Weekly Market Report 27th August 2023

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Weekly Market Report 27th August 2023

As anticipated coffee prices rebounded this week, but the recovery was not enough to regain what had been lost the week before. In part the recovery can be put down to reaction to the Commitment of Traders’ report that showed Funds have been adding to their short position which means that they will have to start buying soon to offset these positions.  But it also can be put down to a lack of selling by coffee origins at these new lows.  Arabica coffee prices finished the week up 4.30 cents/lb, with the second position (December) closing the week at 154.30 cents/lb.  Robusta coffee prices followed New York upwards, but the anticipated squeeze on the September position fizzled out when the premium over the November position collapsed during the week.  Robusta prices gained $74/ton (3.35 cents/lb) over the week.  In the absence of local market distortions, roadside parchment coffee prices in Papua New Guinea next week, will probably be about 30 to 35 toea/kg higher than they were last week.

Another reason cited for the rise in prices this week is the market’s concerns about El Niño and the effect this will have on output in Brazil. The latest NOAA update suggests that the El Niño will be strong throughout the during September to November quarter bringing drier than normal conditions during the critical development period for the crop in Brazil. It is thought that this phenomenon could affect the robusta coffee-growing regions of Bahia and northern Espirito Santo, a region that accounts for over 80 % of national robusta production. The last time there was a strong El Niño in Brazil, in 2014 and 2016, robusta output fell by an average of 38%.  Rabobank revised their forecasts for the both the 2022/23 and 2023/24 Brazilian crops down slightly this week to 59.5 and 66 million bags, respectively.  In other news Starbucks announced this week that it will be making further long-term investment in the Chinese market with the aim of having at least 9,000 stores in the country by 2025.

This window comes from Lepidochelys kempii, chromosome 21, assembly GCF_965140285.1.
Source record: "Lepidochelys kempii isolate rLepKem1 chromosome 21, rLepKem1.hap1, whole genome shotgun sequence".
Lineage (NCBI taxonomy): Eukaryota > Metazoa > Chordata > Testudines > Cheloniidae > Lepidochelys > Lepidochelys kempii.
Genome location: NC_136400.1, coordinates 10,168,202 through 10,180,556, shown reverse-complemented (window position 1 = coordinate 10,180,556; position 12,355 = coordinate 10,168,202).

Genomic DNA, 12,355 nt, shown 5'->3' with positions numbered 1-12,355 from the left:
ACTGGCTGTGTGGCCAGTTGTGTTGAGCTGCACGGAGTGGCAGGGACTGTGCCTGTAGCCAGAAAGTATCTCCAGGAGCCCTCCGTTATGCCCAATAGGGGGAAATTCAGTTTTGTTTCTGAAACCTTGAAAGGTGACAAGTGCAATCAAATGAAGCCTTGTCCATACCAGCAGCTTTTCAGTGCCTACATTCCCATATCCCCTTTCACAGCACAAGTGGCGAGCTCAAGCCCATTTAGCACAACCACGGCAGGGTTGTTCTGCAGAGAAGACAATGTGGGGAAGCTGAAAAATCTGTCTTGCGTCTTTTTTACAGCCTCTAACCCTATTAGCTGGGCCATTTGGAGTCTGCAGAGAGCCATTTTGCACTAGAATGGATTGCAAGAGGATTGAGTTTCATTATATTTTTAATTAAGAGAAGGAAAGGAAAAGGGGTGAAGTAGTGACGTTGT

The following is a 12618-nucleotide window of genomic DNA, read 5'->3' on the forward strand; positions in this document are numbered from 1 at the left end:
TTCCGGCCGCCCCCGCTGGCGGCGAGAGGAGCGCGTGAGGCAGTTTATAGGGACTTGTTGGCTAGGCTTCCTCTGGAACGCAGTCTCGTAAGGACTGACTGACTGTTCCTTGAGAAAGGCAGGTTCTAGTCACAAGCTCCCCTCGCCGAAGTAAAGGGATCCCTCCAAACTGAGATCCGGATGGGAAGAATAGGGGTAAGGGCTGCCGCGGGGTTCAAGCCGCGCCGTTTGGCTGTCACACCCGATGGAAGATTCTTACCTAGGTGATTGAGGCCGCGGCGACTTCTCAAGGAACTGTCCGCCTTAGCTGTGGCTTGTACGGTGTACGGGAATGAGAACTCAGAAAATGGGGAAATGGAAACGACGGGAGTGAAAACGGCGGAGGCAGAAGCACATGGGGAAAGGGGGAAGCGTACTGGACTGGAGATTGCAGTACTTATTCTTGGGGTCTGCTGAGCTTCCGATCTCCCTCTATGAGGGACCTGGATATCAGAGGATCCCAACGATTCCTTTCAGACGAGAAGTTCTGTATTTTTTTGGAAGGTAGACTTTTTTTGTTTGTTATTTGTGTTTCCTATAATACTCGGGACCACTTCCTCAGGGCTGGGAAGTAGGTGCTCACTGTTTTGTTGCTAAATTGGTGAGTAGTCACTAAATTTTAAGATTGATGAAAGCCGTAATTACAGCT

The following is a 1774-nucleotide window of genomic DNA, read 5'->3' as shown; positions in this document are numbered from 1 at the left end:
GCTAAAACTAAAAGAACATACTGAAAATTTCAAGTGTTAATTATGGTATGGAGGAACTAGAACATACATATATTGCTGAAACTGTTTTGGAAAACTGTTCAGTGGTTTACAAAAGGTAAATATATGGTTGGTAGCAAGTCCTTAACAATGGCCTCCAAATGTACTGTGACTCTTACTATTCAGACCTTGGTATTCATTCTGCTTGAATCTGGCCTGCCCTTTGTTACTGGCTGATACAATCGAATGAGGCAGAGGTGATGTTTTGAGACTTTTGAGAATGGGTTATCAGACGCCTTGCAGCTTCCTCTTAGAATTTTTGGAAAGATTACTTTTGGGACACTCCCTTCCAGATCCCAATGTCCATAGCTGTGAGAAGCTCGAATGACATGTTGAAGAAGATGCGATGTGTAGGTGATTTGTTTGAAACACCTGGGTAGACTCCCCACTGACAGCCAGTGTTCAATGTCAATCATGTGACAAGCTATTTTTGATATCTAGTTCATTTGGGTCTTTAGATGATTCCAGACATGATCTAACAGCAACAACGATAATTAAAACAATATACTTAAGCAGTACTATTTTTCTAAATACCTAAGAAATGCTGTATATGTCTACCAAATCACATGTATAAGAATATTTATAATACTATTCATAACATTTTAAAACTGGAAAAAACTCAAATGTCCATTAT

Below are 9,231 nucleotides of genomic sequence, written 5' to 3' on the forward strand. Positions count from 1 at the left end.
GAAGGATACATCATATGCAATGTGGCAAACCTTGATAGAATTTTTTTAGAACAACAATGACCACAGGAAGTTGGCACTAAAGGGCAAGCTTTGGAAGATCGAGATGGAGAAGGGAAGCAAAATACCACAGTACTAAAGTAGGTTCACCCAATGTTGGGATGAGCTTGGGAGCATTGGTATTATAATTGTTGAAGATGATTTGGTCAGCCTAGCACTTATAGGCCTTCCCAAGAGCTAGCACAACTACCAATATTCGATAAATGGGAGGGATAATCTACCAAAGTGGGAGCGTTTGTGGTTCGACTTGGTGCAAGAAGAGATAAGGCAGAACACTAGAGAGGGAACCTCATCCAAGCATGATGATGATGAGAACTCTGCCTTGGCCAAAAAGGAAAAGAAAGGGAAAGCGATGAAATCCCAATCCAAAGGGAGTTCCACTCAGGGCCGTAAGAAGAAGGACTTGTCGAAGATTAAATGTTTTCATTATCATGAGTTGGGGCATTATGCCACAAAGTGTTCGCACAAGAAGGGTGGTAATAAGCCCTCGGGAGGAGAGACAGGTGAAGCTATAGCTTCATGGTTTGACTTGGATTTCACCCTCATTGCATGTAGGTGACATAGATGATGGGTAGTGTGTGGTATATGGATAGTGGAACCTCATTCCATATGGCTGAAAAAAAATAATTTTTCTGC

I still cannot get access to any reliable regularly-published data on price differentials, so once again, I have had to use sources, the accuracy of which cannot be guaranteed.  Physical price differentials appear to have appreciated a bit in response to the Futures market dipping lower.  Brazilian 3/4’s are up a cent at minus 14; Honduras HG’s, are also higher gaining 2 cents to be quoted at plus 13; Kenya AB FAQ’s, are however steady at between plus 45 and plus 70; but Colombian UGQ’s are higher at plus 29.  Without any update on PNG Y1’s, I would guess that they might also be slightly higher at around plus 1. Therefore, had an exporter fixed on Friday in New York for November/December delivery he may have been able to secure a price between 153.00 cents/lb and 157.25 cents/lb.

The weather forecast suggests that there might be rain in many parts of Brazil over the next 10 days which could easily trigger an initial flowering.  If the weather however turns dry thereafter, as the forecast El Niño suggests it will, then this could cause the tree to abort most of the flowers formed.  This will not only affect total output but will also affect the quality of the crop.  Nevertheless, the market will react to any news of rain, probably by forcing prices down initially, but as has been shown in recent weeks, there is strong resistance at these lower levels mainly as a result of the longer-term El Niño concerns but also to the fact that consuming markets inventories remain low.  The outlook is therefore mixed.  There is a good chance that prices will come under pressure as soon as it rains, but thereafter prices may well start to appreciate and could even finish the week slightly higher.                                                                                                                         

Source:
Mick Wheeler, UK.

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